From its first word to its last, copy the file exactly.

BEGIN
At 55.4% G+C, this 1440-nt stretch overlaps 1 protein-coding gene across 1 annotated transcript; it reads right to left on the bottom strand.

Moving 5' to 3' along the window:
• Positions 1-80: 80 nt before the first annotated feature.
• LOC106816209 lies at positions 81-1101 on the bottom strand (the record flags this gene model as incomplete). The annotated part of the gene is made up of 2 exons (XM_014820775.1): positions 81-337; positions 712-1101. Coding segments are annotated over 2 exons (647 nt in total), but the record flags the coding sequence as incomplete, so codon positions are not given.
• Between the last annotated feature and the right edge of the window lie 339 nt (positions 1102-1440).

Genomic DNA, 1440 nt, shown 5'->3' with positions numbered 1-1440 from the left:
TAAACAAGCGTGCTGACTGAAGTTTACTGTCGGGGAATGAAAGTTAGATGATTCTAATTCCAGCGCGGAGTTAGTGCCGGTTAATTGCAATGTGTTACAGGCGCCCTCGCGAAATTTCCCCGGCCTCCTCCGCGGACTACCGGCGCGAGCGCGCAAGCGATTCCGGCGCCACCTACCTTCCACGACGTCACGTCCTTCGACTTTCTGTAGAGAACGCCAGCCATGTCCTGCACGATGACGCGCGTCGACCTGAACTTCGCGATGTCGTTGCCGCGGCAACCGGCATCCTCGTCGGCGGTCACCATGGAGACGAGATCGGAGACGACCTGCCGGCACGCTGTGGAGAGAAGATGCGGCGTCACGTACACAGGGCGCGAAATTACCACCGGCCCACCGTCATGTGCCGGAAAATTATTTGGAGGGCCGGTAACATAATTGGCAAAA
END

At 55.4% G+C, this 1440-nt stretch overlaps 1 protein-coding gene across 1 annotated transcript; it reads right to left on the bottom strand.

Moving 5' to 3' along the window:
• Positions 1-80: 80 nt before the first annotated feature.
• LOC106816209 lies at positions 81-1101 on the bottom strand (the record flags this gene model as incomplete). The annotated part of the gene is made up of 2 exons (XM_014820775.1): positions 81-337; positions 712-1101. Coding segments are annotated over 2 exons (647 nt in total), but the record flags the coding sequence as incomplete, so codon positions are not given.
• Between the last annotated feature and the right edge of the window lie 339 nt (positions 1102-1440).

Genomic DNA, 1440 nt, shown 5'->3' with positions numbered 1-1440 from the left:
TAAACAAGCGTGCTGACTGAAGTTTACTGTCGGGGAATGAAAGTTAGATGATTCTAATTCCAGCGCGGAGTTAGTGCCGGTTAATTGCAATGTGTTACAGGCGCCCTCGCGAAATTTCCCCGGCCTCCTCCGCGGACTACCGGCGCGAGCGCGCAAGCGATTCCGGCGCCACCTACCTTCCACGACGTCACGTCCTTCGACTTTCTGTAGAGAACGCCAGCCATGTCCTGCACGATGACGCGCGTCGACCTGAACTTCGCGATGTCGTTGCCGCGGCAACCGGCATCCTCGTCGGCGGTCACCATGGAGACGAGATCGGAGACGACCTGCCGGCACGCTGTGGAGAGAAGATGCGGCGTCACGTACACAGGGCGCGAAATTACCACCGGCCCACCGTCATGTGCCGGAAAATTATTTGGAGGGCCGGTAACATAATTGGCAAAA